Paul: Whatever makes your food look best. Look at the plate of food in different angles and turn it around to see what's best. Sometimes it can be best directly from above or at an angle.

Do you make the food yourself? How do you make the food itself more attractive, before you even start shooting?

Paul: Yes I do. Buy the best ingredients you can. If you’re shooting vegetables, go to your local farmers market to get the best looking ones. My best tip on plating food is to keep it simple—use light plates that make the food stand out, since its about the food, not the plate. Here are some more tips:

  • Grill marks make fish and meat look more juicy.
  • Have a little spray-bottle of water handy in case something looks dry.
  • Be careful with using to much oil—it can make the food just look greasy.

So, good ingredients and keep it simple.

What is good equipment to have if you’re just starting out?

Paul: You can take great photos with your phone or iPad—you don't need a fancy camera.

What kind of lighting do you use? Does natural light help?

Paul: When shooting food its all about natural light—food looks best that way. Place your table next to a window and balance the light with a white piece of paper to fill in the shadows. It’s really easy.

Where do you get your props? Do you have any good secret sources?

Paul: Here in New York you can rent amazing props. There are many places that specialize in tabletop props. I also love to go to flea markets and vintage stores to find stuff. Another great tip is to do "buy and return". You buy a few plates, use them, wash them really well and then return them—its not really kosher but it can be our little secret.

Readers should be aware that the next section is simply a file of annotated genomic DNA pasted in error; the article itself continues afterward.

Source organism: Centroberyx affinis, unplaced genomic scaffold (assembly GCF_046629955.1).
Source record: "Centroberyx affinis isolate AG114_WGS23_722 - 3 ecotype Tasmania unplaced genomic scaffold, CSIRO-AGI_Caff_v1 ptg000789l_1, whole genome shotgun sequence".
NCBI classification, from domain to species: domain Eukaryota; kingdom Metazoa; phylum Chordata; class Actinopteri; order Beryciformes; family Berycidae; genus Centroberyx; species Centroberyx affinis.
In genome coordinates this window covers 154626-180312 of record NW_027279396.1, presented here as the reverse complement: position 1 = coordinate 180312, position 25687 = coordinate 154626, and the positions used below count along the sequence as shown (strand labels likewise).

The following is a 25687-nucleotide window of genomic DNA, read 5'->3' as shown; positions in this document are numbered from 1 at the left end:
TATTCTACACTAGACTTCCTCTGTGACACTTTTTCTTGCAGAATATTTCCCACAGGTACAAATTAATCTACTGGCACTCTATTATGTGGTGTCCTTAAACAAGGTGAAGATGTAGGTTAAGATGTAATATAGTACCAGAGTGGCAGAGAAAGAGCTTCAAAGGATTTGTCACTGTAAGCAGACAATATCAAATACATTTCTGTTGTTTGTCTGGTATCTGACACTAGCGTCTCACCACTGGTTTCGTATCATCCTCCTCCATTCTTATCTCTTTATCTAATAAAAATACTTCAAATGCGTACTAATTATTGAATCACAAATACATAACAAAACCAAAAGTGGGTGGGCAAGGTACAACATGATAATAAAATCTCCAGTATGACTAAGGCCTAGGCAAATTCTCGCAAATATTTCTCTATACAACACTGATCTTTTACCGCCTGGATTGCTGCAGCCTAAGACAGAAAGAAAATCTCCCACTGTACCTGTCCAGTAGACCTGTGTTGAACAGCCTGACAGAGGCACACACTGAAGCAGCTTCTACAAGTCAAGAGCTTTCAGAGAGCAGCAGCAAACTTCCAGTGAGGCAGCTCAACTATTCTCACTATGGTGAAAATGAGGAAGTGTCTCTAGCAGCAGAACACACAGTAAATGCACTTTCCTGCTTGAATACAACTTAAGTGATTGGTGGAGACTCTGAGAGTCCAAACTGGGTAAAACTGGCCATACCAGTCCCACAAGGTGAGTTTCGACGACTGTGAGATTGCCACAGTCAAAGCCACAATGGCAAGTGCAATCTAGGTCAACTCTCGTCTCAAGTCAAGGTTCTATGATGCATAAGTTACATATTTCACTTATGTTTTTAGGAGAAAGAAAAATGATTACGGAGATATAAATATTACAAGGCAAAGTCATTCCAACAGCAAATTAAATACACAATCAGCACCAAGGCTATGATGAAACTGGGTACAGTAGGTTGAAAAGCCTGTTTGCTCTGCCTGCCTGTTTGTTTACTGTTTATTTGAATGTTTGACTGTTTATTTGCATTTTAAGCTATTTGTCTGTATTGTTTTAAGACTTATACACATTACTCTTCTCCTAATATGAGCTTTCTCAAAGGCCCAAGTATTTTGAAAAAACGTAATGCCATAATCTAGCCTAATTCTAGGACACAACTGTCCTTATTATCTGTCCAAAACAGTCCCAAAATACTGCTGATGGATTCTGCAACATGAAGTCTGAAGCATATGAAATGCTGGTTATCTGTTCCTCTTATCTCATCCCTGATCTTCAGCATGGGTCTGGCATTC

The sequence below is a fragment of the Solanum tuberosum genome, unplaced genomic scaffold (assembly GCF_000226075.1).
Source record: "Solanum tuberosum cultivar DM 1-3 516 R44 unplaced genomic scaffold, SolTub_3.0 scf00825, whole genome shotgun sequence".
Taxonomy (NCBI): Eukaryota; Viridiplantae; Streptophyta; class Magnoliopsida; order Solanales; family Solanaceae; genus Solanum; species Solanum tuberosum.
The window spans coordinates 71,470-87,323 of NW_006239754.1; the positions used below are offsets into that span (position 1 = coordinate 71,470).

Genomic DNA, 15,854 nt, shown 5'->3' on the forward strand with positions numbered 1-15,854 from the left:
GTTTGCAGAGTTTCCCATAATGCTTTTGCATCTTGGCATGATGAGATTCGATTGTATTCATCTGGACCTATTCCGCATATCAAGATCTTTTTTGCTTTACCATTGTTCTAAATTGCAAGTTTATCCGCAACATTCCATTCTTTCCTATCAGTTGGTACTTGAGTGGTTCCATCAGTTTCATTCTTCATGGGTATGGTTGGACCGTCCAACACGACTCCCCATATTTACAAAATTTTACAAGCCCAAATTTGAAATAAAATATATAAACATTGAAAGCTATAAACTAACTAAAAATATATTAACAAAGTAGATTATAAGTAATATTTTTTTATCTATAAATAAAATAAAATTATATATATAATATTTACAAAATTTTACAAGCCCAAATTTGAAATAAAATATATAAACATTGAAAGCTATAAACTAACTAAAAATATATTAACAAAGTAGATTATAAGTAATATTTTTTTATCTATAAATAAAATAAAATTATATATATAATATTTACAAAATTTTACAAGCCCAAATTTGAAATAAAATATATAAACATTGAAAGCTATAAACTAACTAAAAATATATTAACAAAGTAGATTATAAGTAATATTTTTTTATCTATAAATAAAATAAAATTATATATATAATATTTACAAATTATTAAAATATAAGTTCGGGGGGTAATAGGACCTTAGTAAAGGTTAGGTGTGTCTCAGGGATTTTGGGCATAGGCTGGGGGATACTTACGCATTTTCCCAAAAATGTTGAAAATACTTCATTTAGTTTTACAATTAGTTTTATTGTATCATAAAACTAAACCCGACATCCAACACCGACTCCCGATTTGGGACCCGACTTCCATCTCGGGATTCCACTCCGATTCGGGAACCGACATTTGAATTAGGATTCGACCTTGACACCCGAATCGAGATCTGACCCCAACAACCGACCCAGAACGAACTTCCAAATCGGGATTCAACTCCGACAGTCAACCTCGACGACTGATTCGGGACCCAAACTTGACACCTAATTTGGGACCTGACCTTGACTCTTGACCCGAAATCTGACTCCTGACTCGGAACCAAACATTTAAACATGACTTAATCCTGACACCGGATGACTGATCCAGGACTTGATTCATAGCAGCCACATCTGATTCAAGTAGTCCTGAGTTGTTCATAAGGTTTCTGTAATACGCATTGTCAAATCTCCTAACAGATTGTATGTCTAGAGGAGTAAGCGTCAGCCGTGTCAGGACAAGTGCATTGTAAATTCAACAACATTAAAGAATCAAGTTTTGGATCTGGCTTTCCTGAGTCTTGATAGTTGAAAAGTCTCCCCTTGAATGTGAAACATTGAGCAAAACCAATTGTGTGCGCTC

Food Photography - Sweet Paul

What is the biggest mistake you see brand-new food photographers making?

Paul: Overworking the images. Just keep the food and props simple at first and then you can go crazy once you’ve got it down. Look at magazines and books that you like and try to mimic the photograph.


And here are a couple of more specific questions about food styling for photo shoots:

What's the best way to photograph hot dishes? Right when they are "ready to serve"? Or should you wait until there's no steam or heat rising?

Paul: Catching steam is very difficult. Now people add steam in post. But yeah, warm food should be photographed warm, don't want any hardened sauces.

How do you photograph dishes with food items that react when exposed to air (like green apples)? Are there sprays or other things you can use to keep things looking fresh?

Paul: Just add some lemon juice, works on apples and avocado.


After our interview, Sweet Paul was kind enough to put us in touch with one of his favorite food photographers of all time, Colin Cooke. We asked Colin a couple of more technical questions to get deeper into food photography.

What is good equipment to have if you’re just starting out?

Colin: There are so many useful and reasonable cameras on the market these days that it's hard to pinpoint one manufacturer or another. For a starter, I would make sure the camera had over 12 megapixels per shot for good resolution and a zoom lens of maybe 35mm to 90mm range. Other than that it's up to the person behind the camera!